The role of breast-feeding in the prevention of Helicobacter pylori infection: A systematic review

Eric W Chak, George W. Rutherford, Craig Steinmaus

Research output: Contribution to journalArticle

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Abstract

Background. The benefits of breast-feeding for the prevention of infection in infants and young children have been widely recognized, but epidemiologic studies regarding the role of breast-feeding in protecting against Helicobacter pylori infection have produced conflicting results. Methods. We performed a systematic review of relevant epidemiologic studies conducted during the period 1984-2007 after abstracting data from articles that met our inclusion criteria. Study quality was assessed using the Newcastle-Ottawa scale. With use of the random effects model, we calculated the summary odds ratios (ORs) and 95% confidence intervals (CIs) for H. pylori infection according to history of breast-feeding. Results. For the 14 studies that met inclusion criteria, the summary OR for H. pylori infection was 0.78 (95% CI, 0.61-0.99; 1-sided P = .02). Nine of the 14 studies reported ORs of <1.0, and 6 of these studies reported statistically significant protective effects. Only 1 study reported a statistically significant OR of >1.0. In studies in which the subjects resided in middle- or low-income nations, the summary OR was 0.55 (95% CI, 0.33-0.93; P = .01), compared with 0.93 (95% CI, 0.73-1.19; P = .28) in studies in which subjects resided in high-income nations. The summary OR for studies that use the 13C-urea breath test was 0.67 (95% CI, 0.32-1.39), compared with 0.91 (95% CI, 0.74-1.11) for studies that used the H. pylori IgG serologic test. We found no statistically significant dose-dependent protective effect against H. pylori associated with increasing duration of breast-feeding. Conclusions. Breast-feeding is protective against H. pylori infection, especially in middle- and low-income nations.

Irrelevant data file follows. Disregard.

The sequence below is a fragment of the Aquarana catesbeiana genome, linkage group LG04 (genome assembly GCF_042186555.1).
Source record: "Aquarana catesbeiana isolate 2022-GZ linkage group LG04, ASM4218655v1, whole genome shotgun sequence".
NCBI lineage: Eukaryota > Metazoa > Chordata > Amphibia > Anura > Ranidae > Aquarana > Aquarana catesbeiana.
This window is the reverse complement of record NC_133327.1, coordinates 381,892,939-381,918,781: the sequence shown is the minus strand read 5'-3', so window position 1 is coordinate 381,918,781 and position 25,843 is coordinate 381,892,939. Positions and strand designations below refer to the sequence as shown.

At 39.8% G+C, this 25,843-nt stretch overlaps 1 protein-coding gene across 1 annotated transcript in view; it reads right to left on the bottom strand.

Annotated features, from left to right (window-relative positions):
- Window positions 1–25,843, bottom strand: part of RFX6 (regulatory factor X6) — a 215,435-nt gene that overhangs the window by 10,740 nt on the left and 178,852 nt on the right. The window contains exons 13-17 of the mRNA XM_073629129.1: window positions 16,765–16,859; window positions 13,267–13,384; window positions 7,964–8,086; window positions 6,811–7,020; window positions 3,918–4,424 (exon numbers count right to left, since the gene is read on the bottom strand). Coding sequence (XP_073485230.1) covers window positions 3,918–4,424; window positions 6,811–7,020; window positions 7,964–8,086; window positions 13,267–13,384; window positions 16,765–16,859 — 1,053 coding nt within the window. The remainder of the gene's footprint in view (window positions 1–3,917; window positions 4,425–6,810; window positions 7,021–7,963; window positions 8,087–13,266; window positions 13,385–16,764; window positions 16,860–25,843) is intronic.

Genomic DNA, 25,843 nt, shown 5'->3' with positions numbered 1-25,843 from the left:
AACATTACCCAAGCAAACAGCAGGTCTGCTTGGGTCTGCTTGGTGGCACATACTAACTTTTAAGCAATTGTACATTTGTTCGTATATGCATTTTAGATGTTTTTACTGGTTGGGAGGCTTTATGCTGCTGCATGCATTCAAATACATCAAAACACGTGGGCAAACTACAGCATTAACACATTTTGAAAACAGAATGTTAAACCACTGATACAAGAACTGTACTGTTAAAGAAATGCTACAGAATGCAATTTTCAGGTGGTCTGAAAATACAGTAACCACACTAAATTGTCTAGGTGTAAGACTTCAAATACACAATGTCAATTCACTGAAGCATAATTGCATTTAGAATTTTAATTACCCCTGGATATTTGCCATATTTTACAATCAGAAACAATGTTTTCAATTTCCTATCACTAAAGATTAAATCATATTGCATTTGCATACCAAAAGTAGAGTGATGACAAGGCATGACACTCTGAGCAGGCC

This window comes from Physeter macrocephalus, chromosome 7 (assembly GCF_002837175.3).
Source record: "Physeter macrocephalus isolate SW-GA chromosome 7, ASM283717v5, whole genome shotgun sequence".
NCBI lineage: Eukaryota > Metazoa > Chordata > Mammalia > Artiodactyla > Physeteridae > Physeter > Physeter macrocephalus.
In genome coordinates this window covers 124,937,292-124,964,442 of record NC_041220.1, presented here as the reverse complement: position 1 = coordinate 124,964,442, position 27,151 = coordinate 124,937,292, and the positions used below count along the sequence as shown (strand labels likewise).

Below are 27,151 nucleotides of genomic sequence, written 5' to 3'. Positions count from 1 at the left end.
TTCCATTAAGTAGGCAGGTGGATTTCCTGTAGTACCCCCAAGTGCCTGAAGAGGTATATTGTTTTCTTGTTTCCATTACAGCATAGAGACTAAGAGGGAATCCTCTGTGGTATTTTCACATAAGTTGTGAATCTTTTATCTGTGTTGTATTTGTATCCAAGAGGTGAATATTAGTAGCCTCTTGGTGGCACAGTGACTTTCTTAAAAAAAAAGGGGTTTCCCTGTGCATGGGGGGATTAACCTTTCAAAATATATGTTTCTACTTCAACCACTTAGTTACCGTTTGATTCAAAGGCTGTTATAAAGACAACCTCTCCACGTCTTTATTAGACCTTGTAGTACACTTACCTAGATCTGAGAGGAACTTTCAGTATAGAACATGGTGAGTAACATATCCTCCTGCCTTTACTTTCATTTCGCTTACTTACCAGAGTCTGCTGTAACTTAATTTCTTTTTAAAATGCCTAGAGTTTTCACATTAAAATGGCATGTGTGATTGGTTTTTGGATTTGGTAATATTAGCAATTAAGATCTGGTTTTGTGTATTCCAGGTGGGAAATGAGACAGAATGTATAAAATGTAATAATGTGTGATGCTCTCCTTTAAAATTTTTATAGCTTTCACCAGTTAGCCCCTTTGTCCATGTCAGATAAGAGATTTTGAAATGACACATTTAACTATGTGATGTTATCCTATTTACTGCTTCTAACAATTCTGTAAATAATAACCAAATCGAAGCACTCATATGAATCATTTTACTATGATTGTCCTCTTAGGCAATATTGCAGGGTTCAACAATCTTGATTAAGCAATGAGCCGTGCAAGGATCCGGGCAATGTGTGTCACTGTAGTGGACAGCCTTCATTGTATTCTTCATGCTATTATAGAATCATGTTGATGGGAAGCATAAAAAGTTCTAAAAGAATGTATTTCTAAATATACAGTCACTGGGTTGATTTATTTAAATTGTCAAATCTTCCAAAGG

Original languageEnglish (US)
Pages (from-to)430-437
Number of pages8
JournalClinical Infectious Diseases
Volume48
Issue number4
DOIs
StatePublished - Feb 15 2009

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Helicobacter Infections
Breast Feeding
Helicobacter pylori
Confidence Intervals
Odds Ratio
Epidemiologic Studies
Breath Tests
Serologic Tests
Urea
Immunoglobulin G
Infection

ASJC Scopus subject areas

  • Infectious Diseases
  • Microbiology (medical)

Cite this

The role of breast-feeding in the prevention of Helicobacter pylori infection : A systematic review. / Chak, Eric W; Rutherford, George W.; Steinmaus, Craig.

In: Clinical Infectious Diseases, Vol. 48, No. 4, 15.02.2009, p. 430-437.

Research output: Contribution to journalArticle

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abstract = "Background. The benefits of breast-feeding for the prevention of infection in infants and young children have been widely recognized, but epidemiologic studies regarding the role of breast-feeding in protecting against Helicobacter pylori infection have produced conflicting results. Methods. We performed a systematic review of relevant epidemiologic studies conducted during the period 1984-2007 after abstracting data from articles that met our inclusion criteria. Study quality was assessed using the Newcastle-Ottawa scale. With use of the random effects model, we calculated the summary odds ratios (ORs) and 95{\%} confidence intervals (CIs) for H. pylori infection according to history of breast-feeding. Results. For the 14 studies that met inclusion criteria, the summary OR for H. pylori infection was 0.78 (95{\%} CI, 0.61-0.99; 1-sided P = .02). Nine of the 14 studies reported ORs of <1.0, and 6 of these studies reported statistically significant protective effects. Only 1 study reported a statistically significant OR of >1.0. In studies in which the subjects resided in middle- or low-income nations, the summary OR was 0.55 (95{\%} CI, 0.33-0.93; P = .01), compared with 0.93 (95{\%} CI, 0.73-1.19; P = .28) in studies in which subjects resided in high-income nations. The summary OR for studies that use the 13C-urea breath test was 0.67 (95{\%} CI, 0.32-1.39), compared with 0.91 (95{\%} CI, 0.74-1.11) for studies that used the H. pylori IgG serologic test. We found no statistically significant dose-dependent protective effect against H. pylori associated with increasing duration of breast-feeding. Conclusions. Breast-feeding is protective against H. pylori infection, especially in middle- and low-income nations.",
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